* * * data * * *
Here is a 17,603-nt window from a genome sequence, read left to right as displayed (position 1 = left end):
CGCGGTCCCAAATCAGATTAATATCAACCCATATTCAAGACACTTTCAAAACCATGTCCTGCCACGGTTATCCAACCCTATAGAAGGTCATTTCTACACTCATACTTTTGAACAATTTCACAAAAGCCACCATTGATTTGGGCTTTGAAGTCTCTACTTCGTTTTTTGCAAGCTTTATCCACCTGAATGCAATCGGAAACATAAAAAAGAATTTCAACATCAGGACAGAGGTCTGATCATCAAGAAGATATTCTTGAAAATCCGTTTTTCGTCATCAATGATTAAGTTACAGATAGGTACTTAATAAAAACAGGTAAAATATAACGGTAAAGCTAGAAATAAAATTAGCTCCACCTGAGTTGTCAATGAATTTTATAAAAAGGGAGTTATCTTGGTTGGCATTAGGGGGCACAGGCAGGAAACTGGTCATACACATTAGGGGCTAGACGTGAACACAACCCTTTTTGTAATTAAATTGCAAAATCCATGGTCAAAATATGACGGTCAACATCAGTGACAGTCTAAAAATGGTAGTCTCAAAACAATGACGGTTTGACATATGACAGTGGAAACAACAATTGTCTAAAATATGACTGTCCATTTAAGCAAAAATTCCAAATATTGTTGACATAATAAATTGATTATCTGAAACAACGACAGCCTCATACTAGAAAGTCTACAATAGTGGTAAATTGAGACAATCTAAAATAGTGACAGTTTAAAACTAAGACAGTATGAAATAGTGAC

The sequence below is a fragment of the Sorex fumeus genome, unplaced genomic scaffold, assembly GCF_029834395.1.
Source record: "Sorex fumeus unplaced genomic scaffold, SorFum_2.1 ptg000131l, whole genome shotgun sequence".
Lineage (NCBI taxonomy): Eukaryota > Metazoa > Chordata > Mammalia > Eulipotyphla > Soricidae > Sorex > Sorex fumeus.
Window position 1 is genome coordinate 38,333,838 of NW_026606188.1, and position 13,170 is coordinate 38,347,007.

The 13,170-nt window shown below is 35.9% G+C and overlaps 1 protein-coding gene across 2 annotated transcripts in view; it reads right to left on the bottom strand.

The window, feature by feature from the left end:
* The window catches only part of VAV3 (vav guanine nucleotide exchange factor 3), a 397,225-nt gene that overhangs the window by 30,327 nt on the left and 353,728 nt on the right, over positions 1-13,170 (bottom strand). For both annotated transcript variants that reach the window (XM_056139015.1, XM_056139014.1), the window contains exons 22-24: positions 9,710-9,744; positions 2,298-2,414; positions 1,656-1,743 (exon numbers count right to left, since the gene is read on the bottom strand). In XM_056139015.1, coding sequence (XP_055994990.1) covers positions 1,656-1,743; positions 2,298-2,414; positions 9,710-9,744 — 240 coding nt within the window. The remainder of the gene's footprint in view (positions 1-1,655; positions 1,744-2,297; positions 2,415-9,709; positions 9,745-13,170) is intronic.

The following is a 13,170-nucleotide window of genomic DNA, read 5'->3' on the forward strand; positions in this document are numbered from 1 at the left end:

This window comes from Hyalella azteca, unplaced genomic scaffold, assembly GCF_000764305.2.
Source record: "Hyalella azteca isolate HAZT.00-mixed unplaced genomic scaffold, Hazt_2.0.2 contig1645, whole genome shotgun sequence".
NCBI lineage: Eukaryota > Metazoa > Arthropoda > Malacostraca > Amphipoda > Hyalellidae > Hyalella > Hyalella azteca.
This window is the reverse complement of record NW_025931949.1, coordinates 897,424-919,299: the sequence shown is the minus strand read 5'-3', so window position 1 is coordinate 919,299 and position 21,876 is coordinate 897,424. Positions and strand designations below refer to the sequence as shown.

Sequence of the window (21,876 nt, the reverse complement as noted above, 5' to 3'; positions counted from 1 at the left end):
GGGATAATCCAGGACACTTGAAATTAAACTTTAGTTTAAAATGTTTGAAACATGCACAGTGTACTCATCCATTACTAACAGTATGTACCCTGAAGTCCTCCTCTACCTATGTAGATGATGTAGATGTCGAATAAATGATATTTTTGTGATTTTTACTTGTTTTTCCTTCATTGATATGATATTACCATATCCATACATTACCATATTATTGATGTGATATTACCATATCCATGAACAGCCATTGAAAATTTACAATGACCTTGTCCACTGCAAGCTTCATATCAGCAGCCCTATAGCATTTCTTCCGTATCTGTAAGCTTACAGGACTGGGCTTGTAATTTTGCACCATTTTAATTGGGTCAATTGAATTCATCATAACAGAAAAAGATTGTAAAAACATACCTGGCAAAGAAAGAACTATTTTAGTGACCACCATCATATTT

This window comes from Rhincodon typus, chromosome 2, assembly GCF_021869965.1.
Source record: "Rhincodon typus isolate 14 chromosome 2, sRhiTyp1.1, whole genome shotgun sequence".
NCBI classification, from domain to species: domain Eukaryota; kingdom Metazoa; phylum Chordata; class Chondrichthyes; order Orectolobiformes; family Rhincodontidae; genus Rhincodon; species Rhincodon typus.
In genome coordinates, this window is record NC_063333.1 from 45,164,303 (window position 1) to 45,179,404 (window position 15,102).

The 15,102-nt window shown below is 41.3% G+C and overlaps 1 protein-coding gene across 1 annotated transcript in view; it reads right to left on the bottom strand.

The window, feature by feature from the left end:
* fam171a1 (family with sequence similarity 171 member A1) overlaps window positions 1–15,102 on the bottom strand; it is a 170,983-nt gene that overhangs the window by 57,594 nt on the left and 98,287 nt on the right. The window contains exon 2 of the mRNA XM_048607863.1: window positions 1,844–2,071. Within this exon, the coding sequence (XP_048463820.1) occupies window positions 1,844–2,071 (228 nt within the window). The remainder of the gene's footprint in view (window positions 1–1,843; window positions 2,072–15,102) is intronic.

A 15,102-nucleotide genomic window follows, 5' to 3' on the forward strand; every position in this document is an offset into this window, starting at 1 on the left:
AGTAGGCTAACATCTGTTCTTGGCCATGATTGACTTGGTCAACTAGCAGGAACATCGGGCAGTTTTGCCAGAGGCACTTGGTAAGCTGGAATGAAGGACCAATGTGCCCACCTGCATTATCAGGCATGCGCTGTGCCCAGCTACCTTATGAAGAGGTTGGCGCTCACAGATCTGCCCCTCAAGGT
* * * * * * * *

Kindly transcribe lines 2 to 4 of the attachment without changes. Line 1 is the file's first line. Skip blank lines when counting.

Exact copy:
CGCGGTCCCAAATCAGATTAATATCAACCCATATTCAAGACACTTTCAAAACCATGTCCTGCCACGGTTATCCAACCCTATAGAAGGTCATTTCTACACTCATACTTTTGAACAATTTCACAAAAGCCACCATTGATTTGGGCTTTGAAGTCTCTACTTCGTTTTTTGCAAGCTTTATCCACCTGAATGCAATCGGAAACATAAAAAAGAATTTCAACATCAGGACAGAGGTCTGATCATCAAGAAGATATTCTTGAAAATCCGTTTTTCGTCATCAATGATTAAGTTACAGATAGGTACTTAATAAAAACAGGTAAAATATAACGGTAAAGCTAGAAATAAAATTAGCTCCACCTGAGTTGTCAATGAATTTTATAAAAAGGGAGTTATCTTGGTTGGCATTAGGGGGCACAGGCAGGAAACTGGTCATACACATTAGGGGCTAGACGTGAACACAACCCTTTTTGTAATTAAATTGCAAAATCCATGGTCAAAATATGACGGTCAACATCAGTGACAGTCTAAAAATGGTAGTCTCAAAACAATGACGGTTTGACATATGACAGTGGAAACAACAATTGTCTAAAATATGACTGTCCATTTAAGCAAAAATTCCAAATATTGTTGACATAATAAATTGATTATCTGAAACAACGACAGCCTCATACTAGAAAGTCTACAATAGTGGTAAATTGAGACAATCTAAAATAGTGACAGTTTAAAACTAAGACAGTATGAAATAGTGAC

The sequence below is a fragment of the Sorex fumeus genome, unplaced genomic scaffold, assembly GCF_029834395.1.
Source record: "Sorex fumeus unplaced genomic scaffold, SorFum_2.1 ptg000131l, whole genome shotgun sequence".